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affection appeared arms beauty blue bonnets breath brim brother called child colours continued corsage crown dark daughter death deep dress expected eyes face fair fall FASHIONS father favour fear feeling flowers front give gold green half hand happy head heard heart Henry hope hour kind king knot lace lady leave light lived London look material means mind Miss morning nature never night o'er observe once ornamented passed person poor present received remained replied ribbon rich robe rose round satin seemed seen shade short side silk sleeves smile soon soul speak spirit stile stranger sweet tears thee thing thou thought tight trimmed turned velvet vogue voice young youth
Stran 200 - There is something in sickness that breaks down the pride of manhood ; that softens the heart, and brings it back to the feelings of infancy. Who that has languished even in advanced life in sickness and despondency, who that has pined on a weary bed in the neglect and loneliness of a foreign land, but has thought on the mother " that looked on his childhood...
Stran 200 - Oh, sir!" said the good woman, "he was such a comely lad, so sweettempered, so kind to every one around him, so dutiful to his parents! It did one's heart good to see him of a Sunday, dressed out in his best, so tall, so straight, so cheery, supporting his old mother to church — for she was always fonder of leaning on George's arm, than on her good man's; and, poor soul, she might well be proud of him, for a finer lad there was not in the country round.
Stran 202 - Why, what should be the fear ? I do not set my life at a pin's fee ; And for my soul, what can it do to that, Being a thing immortal as itself ? It waves me forth again : I'll follow it.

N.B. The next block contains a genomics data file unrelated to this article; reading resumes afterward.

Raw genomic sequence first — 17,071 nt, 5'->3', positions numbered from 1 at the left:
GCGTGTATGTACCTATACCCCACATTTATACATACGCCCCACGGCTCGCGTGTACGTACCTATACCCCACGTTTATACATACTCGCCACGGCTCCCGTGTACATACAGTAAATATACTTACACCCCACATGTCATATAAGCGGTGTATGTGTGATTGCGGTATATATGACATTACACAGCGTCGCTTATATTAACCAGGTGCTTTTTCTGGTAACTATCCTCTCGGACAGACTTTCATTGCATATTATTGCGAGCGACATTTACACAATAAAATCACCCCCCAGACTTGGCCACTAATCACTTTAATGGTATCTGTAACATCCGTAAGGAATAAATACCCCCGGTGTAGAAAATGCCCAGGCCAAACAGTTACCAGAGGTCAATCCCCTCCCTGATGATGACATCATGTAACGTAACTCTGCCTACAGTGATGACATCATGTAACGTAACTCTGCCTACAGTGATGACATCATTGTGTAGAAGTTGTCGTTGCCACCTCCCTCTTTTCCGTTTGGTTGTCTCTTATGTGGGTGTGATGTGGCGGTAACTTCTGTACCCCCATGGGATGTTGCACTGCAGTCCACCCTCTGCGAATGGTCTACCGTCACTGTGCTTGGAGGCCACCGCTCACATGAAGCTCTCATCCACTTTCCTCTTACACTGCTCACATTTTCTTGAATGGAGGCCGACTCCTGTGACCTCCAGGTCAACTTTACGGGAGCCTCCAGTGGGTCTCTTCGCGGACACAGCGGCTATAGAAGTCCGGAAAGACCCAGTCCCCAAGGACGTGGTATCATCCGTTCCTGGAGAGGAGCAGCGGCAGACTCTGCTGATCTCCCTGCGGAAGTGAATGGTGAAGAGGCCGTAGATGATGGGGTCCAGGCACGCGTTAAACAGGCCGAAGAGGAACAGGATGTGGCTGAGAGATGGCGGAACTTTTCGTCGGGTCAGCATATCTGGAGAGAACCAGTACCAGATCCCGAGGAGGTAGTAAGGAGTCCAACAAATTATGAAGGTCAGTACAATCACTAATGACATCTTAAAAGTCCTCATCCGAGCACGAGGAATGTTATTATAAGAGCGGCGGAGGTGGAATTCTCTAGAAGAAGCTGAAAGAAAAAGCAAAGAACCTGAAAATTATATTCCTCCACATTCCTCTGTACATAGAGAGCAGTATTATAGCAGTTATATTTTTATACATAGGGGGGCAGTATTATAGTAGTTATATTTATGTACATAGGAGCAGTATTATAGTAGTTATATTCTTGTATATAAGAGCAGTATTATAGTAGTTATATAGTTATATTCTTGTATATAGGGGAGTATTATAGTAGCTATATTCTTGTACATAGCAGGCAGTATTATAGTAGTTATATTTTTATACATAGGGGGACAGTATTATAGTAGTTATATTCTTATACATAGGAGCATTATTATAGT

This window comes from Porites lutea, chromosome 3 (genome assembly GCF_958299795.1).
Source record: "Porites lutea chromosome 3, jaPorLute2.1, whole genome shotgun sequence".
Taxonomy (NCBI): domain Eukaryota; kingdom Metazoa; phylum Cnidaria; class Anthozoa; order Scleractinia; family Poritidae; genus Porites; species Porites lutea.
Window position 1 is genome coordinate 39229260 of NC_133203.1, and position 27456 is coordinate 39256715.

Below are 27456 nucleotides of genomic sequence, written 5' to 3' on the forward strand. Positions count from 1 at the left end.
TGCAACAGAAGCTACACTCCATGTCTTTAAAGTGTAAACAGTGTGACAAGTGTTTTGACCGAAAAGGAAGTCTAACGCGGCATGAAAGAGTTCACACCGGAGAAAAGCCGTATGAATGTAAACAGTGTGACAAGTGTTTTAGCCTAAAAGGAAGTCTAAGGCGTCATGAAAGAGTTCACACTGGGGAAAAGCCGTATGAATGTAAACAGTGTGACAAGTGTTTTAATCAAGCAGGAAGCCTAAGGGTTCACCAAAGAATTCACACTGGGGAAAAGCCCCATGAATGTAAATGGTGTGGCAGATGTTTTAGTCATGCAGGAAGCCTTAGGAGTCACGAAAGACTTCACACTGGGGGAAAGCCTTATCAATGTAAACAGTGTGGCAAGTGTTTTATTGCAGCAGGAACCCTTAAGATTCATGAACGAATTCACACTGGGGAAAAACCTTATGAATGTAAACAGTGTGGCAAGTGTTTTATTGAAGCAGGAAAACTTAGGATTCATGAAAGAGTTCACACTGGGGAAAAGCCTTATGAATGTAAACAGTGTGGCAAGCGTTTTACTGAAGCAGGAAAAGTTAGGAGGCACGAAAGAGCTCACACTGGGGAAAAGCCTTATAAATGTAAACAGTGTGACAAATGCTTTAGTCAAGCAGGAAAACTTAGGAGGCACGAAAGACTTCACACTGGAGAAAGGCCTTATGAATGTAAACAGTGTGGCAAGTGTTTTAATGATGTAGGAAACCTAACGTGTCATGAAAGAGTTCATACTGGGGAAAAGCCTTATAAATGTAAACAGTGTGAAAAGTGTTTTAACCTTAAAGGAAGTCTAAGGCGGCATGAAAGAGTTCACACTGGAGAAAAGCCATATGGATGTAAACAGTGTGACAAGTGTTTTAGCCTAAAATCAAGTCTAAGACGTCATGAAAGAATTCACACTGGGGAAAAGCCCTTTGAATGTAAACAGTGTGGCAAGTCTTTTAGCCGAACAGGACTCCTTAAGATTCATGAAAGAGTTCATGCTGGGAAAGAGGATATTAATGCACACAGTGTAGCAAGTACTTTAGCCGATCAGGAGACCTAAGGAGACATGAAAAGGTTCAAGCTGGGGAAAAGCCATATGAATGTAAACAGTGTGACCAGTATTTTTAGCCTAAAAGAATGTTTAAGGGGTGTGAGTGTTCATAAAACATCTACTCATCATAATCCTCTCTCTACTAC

Stran 196 - A rose's brief, bright life of joy, Such unto him was given' Go— thou must play alone, my boy— Thy brother is in heaven!
Stran 22 - Calm on the bosom of thy God, Fair spirit, rest thee now ! E'en while with us thy footsteps trod, His seal was on thy brow. Dust to its narrow house beneath ! Soul to its place on high ! They that have seen thy look in death, No more may fear to die.
Stran 196 - Oh ! call my brother back to me, I cannot play alone ; The summer comes with flower and bee, — Where is my brother gone ? The butterfly is glancing bright Across the sun-beam's track ; I care not now to chase its flight — Oh ! call my brother back. The flowers run wild — the flowers we sowYi Around our garden tree ; Our vine is drooping with its load — • Oh ! call him back to me...
Stran ii - Oh, Love! thy essence is thy purity! Breathe one unhallowed breath upon thy flame And it is gone for ever, — and but leaves A sullied vase — its pure light lost in shame...
Stran 202 - What, if it tempt you toward the flood, my lord, Or to the dreadful summit of the cliff, That beetles o'er his base into the sea ? And there assume some other horrible form, Which might deprive your sovereignty of reason, And draw you into madness...
Stran 200 - She will sacrifice every comfort to his convenience ; she will surrender every pleasure to his enjoyment ; she will glory in his fame, and exult in his prosperity : and if misfortune overtake him, he will be the dearer to her from misfortune ; and if disgrace settle upon his name, she will still love and cherish him in spite of his disgrace ; and if all the world beside cast him off, she will be all the world to him.